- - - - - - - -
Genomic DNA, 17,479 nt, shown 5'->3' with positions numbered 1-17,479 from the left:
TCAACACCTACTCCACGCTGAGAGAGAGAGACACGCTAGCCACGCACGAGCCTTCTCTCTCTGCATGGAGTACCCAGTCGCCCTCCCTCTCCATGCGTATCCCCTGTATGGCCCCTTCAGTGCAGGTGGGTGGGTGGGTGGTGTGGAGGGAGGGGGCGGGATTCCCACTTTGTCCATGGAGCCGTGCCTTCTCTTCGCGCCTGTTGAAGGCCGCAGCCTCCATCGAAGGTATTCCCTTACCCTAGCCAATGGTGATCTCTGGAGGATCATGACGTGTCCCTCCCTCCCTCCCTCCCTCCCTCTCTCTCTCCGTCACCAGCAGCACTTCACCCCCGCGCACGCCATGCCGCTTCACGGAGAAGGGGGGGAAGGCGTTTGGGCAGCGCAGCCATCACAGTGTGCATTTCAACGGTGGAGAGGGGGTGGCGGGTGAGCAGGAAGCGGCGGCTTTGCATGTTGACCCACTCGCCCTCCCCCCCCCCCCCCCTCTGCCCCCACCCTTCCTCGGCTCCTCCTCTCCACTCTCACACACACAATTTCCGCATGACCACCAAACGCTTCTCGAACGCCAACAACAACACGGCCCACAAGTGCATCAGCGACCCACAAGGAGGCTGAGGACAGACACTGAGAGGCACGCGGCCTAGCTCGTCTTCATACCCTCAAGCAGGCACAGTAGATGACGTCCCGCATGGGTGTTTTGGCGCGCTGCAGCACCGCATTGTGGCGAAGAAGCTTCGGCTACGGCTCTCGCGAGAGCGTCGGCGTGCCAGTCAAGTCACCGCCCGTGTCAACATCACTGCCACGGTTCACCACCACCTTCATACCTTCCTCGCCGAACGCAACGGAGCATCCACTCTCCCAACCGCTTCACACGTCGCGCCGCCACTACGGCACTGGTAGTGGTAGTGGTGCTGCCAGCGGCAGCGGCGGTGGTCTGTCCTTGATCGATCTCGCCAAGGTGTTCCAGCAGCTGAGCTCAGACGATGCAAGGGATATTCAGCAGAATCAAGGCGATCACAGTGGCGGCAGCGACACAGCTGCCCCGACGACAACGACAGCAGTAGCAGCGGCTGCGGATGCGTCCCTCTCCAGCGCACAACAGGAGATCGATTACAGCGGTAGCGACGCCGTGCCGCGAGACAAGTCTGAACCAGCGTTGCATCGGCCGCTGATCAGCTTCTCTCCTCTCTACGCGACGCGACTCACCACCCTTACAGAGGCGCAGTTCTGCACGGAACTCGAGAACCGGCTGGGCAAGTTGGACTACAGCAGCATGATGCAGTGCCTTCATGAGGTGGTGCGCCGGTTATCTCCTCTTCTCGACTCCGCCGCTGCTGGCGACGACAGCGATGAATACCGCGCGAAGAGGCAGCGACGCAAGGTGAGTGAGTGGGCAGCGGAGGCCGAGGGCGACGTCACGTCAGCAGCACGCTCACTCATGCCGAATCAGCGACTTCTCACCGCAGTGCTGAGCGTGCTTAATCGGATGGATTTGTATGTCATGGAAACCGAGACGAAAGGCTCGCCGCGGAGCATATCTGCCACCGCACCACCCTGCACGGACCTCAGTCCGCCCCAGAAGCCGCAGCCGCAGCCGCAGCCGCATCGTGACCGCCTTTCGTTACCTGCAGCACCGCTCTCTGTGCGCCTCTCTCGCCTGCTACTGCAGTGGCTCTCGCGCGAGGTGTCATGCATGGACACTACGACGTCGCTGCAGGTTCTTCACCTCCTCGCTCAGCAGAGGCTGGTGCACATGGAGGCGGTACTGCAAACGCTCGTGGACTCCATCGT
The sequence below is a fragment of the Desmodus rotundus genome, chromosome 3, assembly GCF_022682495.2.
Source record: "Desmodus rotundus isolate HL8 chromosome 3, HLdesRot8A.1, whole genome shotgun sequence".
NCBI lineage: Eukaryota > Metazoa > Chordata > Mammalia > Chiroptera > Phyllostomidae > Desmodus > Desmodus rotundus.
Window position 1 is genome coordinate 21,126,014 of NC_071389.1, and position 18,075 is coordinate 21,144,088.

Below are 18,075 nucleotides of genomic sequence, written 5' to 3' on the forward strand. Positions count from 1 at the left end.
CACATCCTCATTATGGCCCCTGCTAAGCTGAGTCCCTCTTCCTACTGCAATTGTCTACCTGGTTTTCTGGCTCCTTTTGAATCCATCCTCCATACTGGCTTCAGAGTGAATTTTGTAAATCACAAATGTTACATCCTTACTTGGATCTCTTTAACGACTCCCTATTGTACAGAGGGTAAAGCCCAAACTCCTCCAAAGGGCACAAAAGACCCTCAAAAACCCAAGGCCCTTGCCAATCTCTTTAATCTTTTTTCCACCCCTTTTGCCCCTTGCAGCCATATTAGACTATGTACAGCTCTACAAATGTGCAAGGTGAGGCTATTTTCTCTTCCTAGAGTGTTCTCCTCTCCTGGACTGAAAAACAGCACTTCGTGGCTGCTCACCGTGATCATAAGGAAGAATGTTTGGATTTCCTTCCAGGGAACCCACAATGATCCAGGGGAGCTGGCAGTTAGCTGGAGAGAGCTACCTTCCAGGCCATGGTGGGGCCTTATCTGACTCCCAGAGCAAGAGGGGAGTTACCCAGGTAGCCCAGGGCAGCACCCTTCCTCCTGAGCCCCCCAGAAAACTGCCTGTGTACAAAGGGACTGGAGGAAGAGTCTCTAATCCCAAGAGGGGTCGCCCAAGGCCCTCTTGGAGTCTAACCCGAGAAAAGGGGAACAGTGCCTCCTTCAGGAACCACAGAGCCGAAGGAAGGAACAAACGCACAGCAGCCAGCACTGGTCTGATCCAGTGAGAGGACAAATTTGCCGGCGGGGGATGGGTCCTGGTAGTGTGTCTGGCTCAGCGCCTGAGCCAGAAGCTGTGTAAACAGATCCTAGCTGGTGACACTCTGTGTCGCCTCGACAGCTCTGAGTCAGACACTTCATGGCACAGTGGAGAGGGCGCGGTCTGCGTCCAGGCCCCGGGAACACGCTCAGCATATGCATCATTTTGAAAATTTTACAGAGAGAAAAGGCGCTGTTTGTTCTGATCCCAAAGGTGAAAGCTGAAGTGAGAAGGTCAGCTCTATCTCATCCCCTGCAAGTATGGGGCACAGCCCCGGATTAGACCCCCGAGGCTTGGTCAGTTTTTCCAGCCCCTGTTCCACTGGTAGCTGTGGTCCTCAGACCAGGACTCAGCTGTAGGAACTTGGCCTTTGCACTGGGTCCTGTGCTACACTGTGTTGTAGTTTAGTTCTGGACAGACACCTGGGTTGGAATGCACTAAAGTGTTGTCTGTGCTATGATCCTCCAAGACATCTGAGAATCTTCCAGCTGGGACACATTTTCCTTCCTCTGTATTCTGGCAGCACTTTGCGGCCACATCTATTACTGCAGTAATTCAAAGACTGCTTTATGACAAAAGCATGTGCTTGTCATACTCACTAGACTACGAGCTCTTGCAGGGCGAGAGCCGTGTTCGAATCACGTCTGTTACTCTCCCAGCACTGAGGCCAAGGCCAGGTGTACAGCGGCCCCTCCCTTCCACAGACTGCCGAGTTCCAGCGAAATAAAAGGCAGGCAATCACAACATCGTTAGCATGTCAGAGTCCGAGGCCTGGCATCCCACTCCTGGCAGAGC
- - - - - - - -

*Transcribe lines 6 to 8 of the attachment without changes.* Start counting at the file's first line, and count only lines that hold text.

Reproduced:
Window position 1 is genome coordinate 21,126,014 of NC_071389.1, and position 18,075 is coordinate 21,144,088.

Below are 18,075 nucleotides of genomic sequence, written 5' to 3' on the forward strand. Positions count from 1 at the left end.
CACATCCTCATTATGGCCCCTGCTAAGCTGAGTCCCTCTTCCTACTGCAATTGTCTACCTGGTTTTCTGGCTCCTTTTGAATCCATCCTCCATACTGGCTTCAGAGTGAATTTTGTAAATCACAAATGTTACATCCTTACTTGGATCTCTTTAACGACTCCCTATTGTACAGAGGGTAAAGCCCAAACTCCTCCAAAGGGCACAAAAGACCCTCAAAAACCCAAGGCCCTTGCCAATCTCTTTAATCTTTTTTCCACCCCTTTTGCCCCTTGCAGCCATATTAGACTATGTACAGCTCTACAAATGTGCAAGGTGAGGCTATTTTCTCTTCCTAGAGTGTTCTCCTCTCCTGGACTGAAAAACAGCACTTCGTGGCTGCTCACCGTGATCATAAGGAAGAATGTTTGGATTTCCTTCCAGGGAACCCACAATGATCCAGGGGAGCTGGCAGTTAGCTGGAGAGAGCTACCTTCCAGGCCATGGTGGGGCCTTATCTGACTCCCAGAGCAAGAGGGGAGTTACCCAGGTAGCCCAGGGCAGCACCCTTCCTCCTGAGCCCCCCAGAAAACTGCCTGTGTACAAAGGGACTGGAGGAAGAGTCTCTAATCCCAAGAGGGGTCGCCCAAGGCCCTCTTGGAGTCTAACCCGAGAAAAGGGGAACAGTGCCTCCTTCAGGAACCACAGAGCCGAAGGAAGGAACAAACGCACAGCAGCCAGCACTGGTCTGATCCAGTGAGAGGACAAATTTGCCGGCGGGGGATGGGTCCTGGTAGTGTGTCTGGCTCAGCGCCTGAGCCAGAAGCTGTGTAAACAGATCCTAGCTGGTGACACTCTGTGTCGCCTCGACAGCTCTGAGTCAGACACTTCATGGCACAGTGGAGAGGGCGCGGTCTGCGTCCAGGCCCCGGGAACACGCTCAGCATATGCATCATTTTGAAAATTTTACAGAGAGAAAAGGCGCTGTTTGTTCTGATCCCAAAGGTGAAAGCTGAAGTGAGAAGGTCAGCTCTATCTCATCCCCTGCAAGTATGGGGCACAGCCCCGGATTAGACCCCCGAGGCTTGGTCAGTTTTTCCAGCCCCTGTTCCACTGGTAGCTGTGGTCCTCAGACCAGGACTCAGCTGTAGGAACTTGGCCTTTGCACTGGGTCCTGTGCTACACTGTGTTGTAGTTTAGTTCTGGACAGACACCTGGGTTGGAATGCACTAAAGTGTTGTCTGTGCTATGATCCTCCAAGACATCTGAGAATCTTCCAGCTGGGACACATTTTCCTTCCTCTGTATTCTGGCAGCACTTTGCGGCCACATCTATTACTGCAGTAATTCAAAGACTGCTTTATGACAAAAGCATGTGCTTGTCATACTCACTAGACTACGAGCTCTTGCAGGGCGAGAGCCGTGTTCGAATCACGTCTGTTACTCTCCCAGCACTGAGGCCAAGGCCAGGTGTACAGCGGCCCCTCCCTTCCACAGACTGCCGAGTTCCAGCGAAATAAAAGGCAGGCAATCACAACATCGTTAGCATGTCAGAGTCCGAGGCCTGGCATCCCACTCCTGGCAGAGC